String of equal high-stability resistors with known value can be used to generate known voltage steps. This method can provide best results, if resistors used in the array have negligible temperature and power dependency, used input voltage is stable over time and environment variations. But it also require lot of manual work and prone to human errors and affected by thermal gradients, contacts quality. Errors can minimized by using special low-thermal switching equipment, but that type of gear is also rare and expensive on it’s own.

Useful tool for this purpose is resistance transfer decade ESI SR1010/1030/1050 series. Once it have each element calibrated, it can also offer good linearity in stable environment conditions.

Precision programmable source

This is easiest method to perform, but require expensive and characterized precision source, such as high-performance calibrator or programmable standard. Best calibrators such as Fluke 5440A/5700A/5720A or latest 5730A can be used to measure linearity to about ±1 ppm for main DC Voltage ranges (11V / 22V) or bit worse for other ranges.

Substitution method

Less expensive and less linearity source also can be used, if it is adjusted and guarded by more linear measurement device. Practical example of this setup for DC voltage would be using precision source, such as HP 3245A or Time Electronics 9823 calibrator, measured and corrected by much more linear Keysight 3458A. So essentially source is just act as signal generator, but actual measurement is performed versus 3458A DMM. Drawback of this method lies in assumption that used DMM is indeed linear to specification (±0.1 ppm).

INL testing results


Keithley 2002-6 test on 20VDC range

On next chart another test result is displayed, plotted versus best-fit polynom from source voltage. Vertical axis span is -0.2 to +0.2 ppm/10V in 0.01 ppm step. Voltage under test is swept from -10.9 to +10.9 VDC in 0.1V increments.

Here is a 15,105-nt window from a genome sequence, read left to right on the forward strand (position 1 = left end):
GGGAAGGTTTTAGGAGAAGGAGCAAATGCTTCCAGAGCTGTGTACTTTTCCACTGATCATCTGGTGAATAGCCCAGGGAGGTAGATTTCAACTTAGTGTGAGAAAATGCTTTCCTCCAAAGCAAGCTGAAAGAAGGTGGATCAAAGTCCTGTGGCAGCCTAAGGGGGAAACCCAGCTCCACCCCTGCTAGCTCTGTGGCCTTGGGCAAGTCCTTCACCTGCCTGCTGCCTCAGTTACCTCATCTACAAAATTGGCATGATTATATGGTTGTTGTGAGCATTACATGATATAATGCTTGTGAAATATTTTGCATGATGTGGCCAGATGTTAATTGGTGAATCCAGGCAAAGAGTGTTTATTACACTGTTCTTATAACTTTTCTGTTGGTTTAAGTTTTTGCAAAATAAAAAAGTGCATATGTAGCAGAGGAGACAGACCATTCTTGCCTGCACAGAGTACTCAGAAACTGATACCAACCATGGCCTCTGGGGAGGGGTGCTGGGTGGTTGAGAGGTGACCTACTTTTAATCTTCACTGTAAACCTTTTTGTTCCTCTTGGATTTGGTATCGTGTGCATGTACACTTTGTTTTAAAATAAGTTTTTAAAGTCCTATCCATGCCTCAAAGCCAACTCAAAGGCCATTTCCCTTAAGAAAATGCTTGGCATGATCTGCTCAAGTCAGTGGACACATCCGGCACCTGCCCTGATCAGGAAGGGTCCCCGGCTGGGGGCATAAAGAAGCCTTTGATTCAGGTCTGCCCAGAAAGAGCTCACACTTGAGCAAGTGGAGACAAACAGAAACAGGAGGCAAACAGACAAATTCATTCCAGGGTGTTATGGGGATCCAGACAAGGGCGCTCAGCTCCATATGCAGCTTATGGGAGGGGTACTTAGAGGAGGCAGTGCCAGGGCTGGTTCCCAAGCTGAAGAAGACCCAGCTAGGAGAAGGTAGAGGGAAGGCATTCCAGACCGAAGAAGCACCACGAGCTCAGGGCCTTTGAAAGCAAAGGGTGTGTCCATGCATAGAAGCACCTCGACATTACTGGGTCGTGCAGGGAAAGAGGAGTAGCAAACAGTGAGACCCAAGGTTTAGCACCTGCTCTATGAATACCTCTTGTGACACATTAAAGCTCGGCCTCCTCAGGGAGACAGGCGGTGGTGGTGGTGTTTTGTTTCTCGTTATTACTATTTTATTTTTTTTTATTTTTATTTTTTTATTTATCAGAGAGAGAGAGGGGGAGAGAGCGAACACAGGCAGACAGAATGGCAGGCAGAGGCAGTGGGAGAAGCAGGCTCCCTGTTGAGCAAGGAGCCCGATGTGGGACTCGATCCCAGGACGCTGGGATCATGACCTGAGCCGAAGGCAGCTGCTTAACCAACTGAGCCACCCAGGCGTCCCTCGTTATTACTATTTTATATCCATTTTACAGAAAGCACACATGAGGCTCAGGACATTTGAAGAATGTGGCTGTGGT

Two Keysight 3458A units tested versus Fluke 5720A calibrator, using 11 VDC range

HP 3458A’s vs Fluke 5720A

One has to be careful when comparing performance specifications and read all 5pt font notes. Obviously manufacturer often may want to show “best case” result or “typical” data, leaving up to application engineer to figure out his use conditions/specifications to apply. But 3458A documentation does mention INL 0.1ppm, while Fluke let you guess from transfer specs. In my calibration verification procedures, I follow HP’s way and test against these strict levels for FAIL/PASS. I have seen that good working 3458A in shape able to deliver better than 24hour specs across whole DCV function using this worse case scenario, so for our own testing there is no benefit going the typical(?) metrology squared root uncertainty calculation.

Another thing about the above mentioned 1kV transfers. Heating/divider PCR error IS included in 3458A specification already. If you want best accuracy, you can indeed wait till readings settle out and then get better result for this range. Film Vishay resistor network for this is not too fancy, so obviously there was no goal for best performance in this range by design. From my brief testing, it takes about 15-20 minutes till 1kVDC signal settles to flat samples with sdev around 1ppm or better. And since 1kV range ACALed with 10V only, you don’t have this parasitic effect during the transfer.

Here’s complete sweep. NPLC50, DCV10, soak time 2 second per 0.1v step, single ACAL DCV before start of sweep. Sweep is from -10.9 to +10.9VDC, take 5 readings, store median of last 3.

Graph with direct poly fit INL versus the source (Fluke 5720A “Hulk”, calibrated 2 days ago). Source considered as ideal here.

Meters A,B,C agree to each other. Can we say with good confidence that this curve dominated by calibrator’s own INL here? Questions, questions. Now question about 3458 meter D. It’s INL data is horrible, aye? Well, here the confirmation of the theory – that bad drifty A3 also gives not only drift (2ppm/day in this case) but also bad INL performance. This would be naturally expected as reference voltages are drifting wrong ways and total ratios for charge in ADC slopes would be not so good either?